Trump Claims Record-Breaking Support Among Evangelicals: 'There's Never Been Anything Like This in the Church'

Speaking at a rally in Toledo, Ohio on Thursday, President Donald Trump touted his support base within the Evangelical community, saying leaders had suggested he had record-breaking support within the church.

"The evangelicals called, some of the greatest pastors, ministers, preachers," Trump said. "They just called today, five of the most respected people, and they said things that were incredible."

"They said, there's never been anything like this in the church that they can [remember]. Some of them had been doing it for 30, 40 years. They said we have never seen enthusiasm like we see for this president and for this presidency, all of us, like we have right now."

Newsweek has contacted Trump's campaign team for more information on the calls and who the president had specifically spoken with. Newsweek has also reached out to prominent members of the Evangelical community for comment.

While it is true that Trump appears to enjoy widespread support among the Evangelical community, he has also faced growing scrutiny, with evangelical publications including the late Reverend Billy Graham's prominent outlet Christianity Today calling for the president to be removed from office.

"The typical CT approach is to stay above the fray and allow Christians with different political convictions to make their arguments in the public square, to encourage all to pursue justice according to their convictions and treat their political opposition as charitably as possible," the article said. "We want CT to be a place that welcomes Christians from across the political spectrum, and reminds everyone that politics is not the end and purpose of our being."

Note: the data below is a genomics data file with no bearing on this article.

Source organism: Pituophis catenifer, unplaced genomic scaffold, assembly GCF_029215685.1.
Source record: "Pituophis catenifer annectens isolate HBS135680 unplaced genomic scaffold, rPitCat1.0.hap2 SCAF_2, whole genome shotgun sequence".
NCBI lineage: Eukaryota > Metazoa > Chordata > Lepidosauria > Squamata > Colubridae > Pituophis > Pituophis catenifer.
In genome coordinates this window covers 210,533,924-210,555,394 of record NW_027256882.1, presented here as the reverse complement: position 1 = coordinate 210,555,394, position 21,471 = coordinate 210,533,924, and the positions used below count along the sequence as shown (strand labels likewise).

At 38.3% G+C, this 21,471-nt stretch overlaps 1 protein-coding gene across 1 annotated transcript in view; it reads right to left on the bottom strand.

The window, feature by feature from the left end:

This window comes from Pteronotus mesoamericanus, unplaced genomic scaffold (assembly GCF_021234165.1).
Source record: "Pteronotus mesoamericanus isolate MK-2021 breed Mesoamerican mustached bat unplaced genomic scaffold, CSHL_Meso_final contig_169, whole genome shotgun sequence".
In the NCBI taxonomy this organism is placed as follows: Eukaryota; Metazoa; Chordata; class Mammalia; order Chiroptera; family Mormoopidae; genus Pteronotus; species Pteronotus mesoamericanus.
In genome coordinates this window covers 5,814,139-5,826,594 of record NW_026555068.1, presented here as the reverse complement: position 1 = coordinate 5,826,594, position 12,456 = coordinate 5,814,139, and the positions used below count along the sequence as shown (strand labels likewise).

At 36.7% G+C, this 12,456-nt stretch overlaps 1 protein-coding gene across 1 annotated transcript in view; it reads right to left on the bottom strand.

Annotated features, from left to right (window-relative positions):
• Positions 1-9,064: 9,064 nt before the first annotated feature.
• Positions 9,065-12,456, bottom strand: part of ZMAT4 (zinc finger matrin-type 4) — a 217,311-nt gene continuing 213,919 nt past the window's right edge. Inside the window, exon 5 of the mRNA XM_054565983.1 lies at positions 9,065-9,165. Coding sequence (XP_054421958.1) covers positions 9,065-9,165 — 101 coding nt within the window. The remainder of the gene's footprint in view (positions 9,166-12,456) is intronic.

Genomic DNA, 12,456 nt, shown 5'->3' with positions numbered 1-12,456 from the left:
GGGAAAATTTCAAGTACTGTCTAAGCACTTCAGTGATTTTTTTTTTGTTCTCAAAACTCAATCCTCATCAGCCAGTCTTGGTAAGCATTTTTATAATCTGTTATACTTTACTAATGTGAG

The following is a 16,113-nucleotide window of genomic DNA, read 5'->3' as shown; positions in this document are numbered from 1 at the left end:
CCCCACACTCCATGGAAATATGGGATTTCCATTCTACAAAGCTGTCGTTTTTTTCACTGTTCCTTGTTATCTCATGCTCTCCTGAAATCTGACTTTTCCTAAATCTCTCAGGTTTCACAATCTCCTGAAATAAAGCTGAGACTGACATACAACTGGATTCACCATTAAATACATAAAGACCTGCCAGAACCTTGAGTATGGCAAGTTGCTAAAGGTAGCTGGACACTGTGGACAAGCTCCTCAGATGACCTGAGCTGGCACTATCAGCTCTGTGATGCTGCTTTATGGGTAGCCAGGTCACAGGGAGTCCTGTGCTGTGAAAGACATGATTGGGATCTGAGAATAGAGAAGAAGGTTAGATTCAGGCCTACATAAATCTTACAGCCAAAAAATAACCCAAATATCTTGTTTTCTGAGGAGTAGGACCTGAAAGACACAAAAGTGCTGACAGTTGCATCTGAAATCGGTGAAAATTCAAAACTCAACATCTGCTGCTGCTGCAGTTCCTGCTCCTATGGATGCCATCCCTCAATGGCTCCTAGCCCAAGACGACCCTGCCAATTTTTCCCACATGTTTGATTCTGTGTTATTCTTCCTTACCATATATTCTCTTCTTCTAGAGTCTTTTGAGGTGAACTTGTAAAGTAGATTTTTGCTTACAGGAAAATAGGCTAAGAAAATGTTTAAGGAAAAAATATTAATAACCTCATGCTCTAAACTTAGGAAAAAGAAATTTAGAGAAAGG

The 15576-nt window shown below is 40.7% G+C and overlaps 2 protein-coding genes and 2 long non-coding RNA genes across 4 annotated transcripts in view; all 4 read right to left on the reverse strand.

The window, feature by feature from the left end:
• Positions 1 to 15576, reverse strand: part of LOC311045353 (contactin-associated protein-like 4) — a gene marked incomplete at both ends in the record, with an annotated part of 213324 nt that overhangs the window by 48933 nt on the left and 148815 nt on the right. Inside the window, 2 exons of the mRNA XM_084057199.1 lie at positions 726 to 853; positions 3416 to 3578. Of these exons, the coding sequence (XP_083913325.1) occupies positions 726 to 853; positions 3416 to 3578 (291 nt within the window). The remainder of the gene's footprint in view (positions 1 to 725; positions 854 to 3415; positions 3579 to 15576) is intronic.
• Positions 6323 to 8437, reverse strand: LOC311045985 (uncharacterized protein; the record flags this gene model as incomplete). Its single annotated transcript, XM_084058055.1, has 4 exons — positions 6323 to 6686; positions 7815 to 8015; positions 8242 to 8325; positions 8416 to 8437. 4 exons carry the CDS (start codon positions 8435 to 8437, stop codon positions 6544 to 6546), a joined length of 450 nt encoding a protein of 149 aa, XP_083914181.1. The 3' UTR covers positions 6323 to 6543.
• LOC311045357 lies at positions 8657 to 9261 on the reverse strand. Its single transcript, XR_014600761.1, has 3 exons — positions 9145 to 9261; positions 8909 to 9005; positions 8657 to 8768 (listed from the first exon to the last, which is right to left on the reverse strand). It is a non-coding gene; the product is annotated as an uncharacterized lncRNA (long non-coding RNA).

However, it said, "we do feel it necessary from time to time to make our own opinions on political matters clear—always, as Graham encouraged us, doing so with both conviction and love."

Trump rally
President Donald Trump points toward the crowd at the conclusion of a "Keep America Great" campaign rally at the Huntington Center on January 9 in Toledo, Ohio. President Trump won the swing state of Ohio in 2016 by eight points over his opponent Hillary Clinton. Brittany Greeson/Getty

While the piece said that CT loves and prays for the president, "as we love and pray for leaders (as well as ordinary citizens) on both sides of the political aisle," ultimately, it said: "The facts in this instance are unambiguous."

"The president of the United States attempted to use his political power to coerce a foreign leader to harass and discredit one of the president's political opponents. That is not only a violation of the Constitution; more importantly, it is profoundly immoral," it added.

While Trump's impeachment scandal already appears to have had a clear impact on his support within the community, a group of conservatives opposed to Trump have further sought to turn the tide.

The Lincoln Project, a group made up of conservatives against Trump, including George Conway, the husband of White House counselor Kellyanne Conway, recently released advertisements aimed at evangelicals who support the president.

Hitting out at what it branded "The MAGA Church," the advertisements show video of Trump speaking at a rally last week in which he said, "evangelicals, Christians of every denomination and believers of every faith have never had a greater champion—not even close—in the White House."

At the same time, a warning appears on the screen citing a verse from the Book of Matthew: "Beware of false prophets, which come to you in sheep's clothing, but inwardly they are ravening wolves."